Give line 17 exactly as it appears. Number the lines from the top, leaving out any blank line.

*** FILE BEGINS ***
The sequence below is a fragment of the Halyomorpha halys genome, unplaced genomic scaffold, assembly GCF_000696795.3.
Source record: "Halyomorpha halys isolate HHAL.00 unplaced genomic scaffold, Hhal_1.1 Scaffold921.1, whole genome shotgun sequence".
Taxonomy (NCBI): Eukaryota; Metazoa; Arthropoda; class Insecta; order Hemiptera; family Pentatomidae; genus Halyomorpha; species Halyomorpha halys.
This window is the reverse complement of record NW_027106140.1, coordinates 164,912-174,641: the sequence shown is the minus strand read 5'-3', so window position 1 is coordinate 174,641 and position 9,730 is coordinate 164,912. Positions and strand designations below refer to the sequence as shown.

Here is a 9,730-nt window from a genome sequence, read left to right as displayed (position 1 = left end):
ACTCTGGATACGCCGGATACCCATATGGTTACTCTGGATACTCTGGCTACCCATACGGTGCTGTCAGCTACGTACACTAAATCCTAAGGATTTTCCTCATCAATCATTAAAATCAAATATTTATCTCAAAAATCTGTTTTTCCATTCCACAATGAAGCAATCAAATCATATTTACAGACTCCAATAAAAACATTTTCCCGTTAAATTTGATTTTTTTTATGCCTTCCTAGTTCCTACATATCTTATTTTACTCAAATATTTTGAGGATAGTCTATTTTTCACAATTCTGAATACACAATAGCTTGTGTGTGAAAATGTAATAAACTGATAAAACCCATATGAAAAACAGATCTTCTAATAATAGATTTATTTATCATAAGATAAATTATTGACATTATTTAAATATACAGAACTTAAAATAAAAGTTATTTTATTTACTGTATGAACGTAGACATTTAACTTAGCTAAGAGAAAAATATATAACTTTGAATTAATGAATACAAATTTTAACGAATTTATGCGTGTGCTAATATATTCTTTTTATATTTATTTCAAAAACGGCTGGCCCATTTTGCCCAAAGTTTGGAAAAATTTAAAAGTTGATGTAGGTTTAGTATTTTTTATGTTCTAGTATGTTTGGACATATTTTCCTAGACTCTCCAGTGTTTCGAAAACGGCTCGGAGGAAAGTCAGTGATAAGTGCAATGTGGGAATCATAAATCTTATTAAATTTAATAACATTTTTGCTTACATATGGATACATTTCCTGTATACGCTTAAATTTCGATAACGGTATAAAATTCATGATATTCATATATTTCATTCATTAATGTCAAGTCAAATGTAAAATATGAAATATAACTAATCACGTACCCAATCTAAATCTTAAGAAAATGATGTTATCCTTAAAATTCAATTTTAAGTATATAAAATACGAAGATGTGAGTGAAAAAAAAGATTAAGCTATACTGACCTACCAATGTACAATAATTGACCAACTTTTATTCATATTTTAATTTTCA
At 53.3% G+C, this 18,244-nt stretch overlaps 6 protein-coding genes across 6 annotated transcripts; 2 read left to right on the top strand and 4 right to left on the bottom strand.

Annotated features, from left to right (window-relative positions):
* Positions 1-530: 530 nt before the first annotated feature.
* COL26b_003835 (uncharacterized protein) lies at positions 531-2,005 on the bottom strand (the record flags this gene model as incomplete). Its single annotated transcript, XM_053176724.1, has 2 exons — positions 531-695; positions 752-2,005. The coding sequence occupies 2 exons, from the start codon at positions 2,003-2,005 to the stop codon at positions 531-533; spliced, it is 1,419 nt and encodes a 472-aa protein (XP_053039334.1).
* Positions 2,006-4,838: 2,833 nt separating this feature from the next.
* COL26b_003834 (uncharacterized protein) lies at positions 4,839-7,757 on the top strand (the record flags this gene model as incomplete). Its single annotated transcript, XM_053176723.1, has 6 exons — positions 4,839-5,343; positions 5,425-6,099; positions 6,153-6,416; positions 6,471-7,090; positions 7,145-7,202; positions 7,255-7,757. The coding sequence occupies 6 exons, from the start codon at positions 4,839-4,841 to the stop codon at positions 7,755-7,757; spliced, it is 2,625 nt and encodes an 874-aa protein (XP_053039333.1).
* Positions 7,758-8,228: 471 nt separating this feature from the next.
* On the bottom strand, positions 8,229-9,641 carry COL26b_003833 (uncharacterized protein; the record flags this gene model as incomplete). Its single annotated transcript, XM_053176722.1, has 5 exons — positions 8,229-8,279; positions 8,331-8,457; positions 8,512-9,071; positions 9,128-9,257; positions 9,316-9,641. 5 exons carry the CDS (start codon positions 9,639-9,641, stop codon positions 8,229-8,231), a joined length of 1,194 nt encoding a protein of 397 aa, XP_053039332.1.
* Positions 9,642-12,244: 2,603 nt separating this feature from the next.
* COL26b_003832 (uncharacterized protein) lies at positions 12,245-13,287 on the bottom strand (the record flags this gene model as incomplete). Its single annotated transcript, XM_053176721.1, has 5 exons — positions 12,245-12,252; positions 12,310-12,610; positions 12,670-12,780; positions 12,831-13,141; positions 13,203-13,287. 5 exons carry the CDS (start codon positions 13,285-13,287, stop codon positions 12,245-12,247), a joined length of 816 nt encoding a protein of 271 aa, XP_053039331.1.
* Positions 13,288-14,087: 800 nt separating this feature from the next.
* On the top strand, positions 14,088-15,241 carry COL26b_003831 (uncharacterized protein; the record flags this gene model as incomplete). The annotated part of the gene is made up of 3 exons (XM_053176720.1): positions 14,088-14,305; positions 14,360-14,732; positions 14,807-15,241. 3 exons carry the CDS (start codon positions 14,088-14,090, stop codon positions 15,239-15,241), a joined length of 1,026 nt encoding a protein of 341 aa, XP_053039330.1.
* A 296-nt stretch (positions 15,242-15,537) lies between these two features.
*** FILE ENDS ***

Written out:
* Positions 13,288-14,087: 800 nt separating this feature from the next.